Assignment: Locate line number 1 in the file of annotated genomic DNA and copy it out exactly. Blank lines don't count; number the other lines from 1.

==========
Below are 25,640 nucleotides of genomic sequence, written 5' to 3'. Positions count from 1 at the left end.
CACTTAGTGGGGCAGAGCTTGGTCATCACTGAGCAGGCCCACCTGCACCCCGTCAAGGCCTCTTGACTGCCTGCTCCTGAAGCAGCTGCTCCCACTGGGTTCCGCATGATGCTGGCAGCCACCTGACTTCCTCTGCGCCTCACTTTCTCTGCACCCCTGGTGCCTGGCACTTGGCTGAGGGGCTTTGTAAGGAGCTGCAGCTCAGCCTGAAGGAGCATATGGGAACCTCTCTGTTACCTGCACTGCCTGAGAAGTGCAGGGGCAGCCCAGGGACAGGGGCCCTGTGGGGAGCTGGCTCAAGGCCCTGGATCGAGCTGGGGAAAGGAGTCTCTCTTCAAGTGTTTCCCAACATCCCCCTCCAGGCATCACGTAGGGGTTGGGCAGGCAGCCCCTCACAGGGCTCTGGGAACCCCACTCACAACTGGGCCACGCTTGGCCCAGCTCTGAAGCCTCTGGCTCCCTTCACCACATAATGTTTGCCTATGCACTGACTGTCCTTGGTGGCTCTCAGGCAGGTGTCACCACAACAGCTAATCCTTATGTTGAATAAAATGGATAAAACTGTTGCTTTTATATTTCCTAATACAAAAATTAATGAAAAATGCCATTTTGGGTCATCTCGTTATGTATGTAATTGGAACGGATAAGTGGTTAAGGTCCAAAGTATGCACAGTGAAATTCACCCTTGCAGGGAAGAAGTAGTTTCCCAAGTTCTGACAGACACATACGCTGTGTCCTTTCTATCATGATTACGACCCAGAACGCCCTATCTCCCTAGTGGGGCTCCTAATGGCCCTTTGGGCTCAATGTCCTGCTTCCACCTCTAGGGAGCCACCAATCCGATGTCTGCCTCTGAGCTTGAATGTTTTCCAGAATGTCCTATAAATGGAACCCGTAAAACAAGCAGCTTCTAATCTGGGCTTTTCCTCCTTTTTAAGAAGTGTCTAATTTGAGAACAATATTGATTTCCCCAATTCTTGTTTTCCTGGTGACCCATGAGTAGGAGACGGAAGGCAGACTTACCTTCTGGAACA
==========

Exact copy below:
Below are 25,640 nucleotides of genomic sequence, written 5' to 3'. Positions count from 1 at the left end.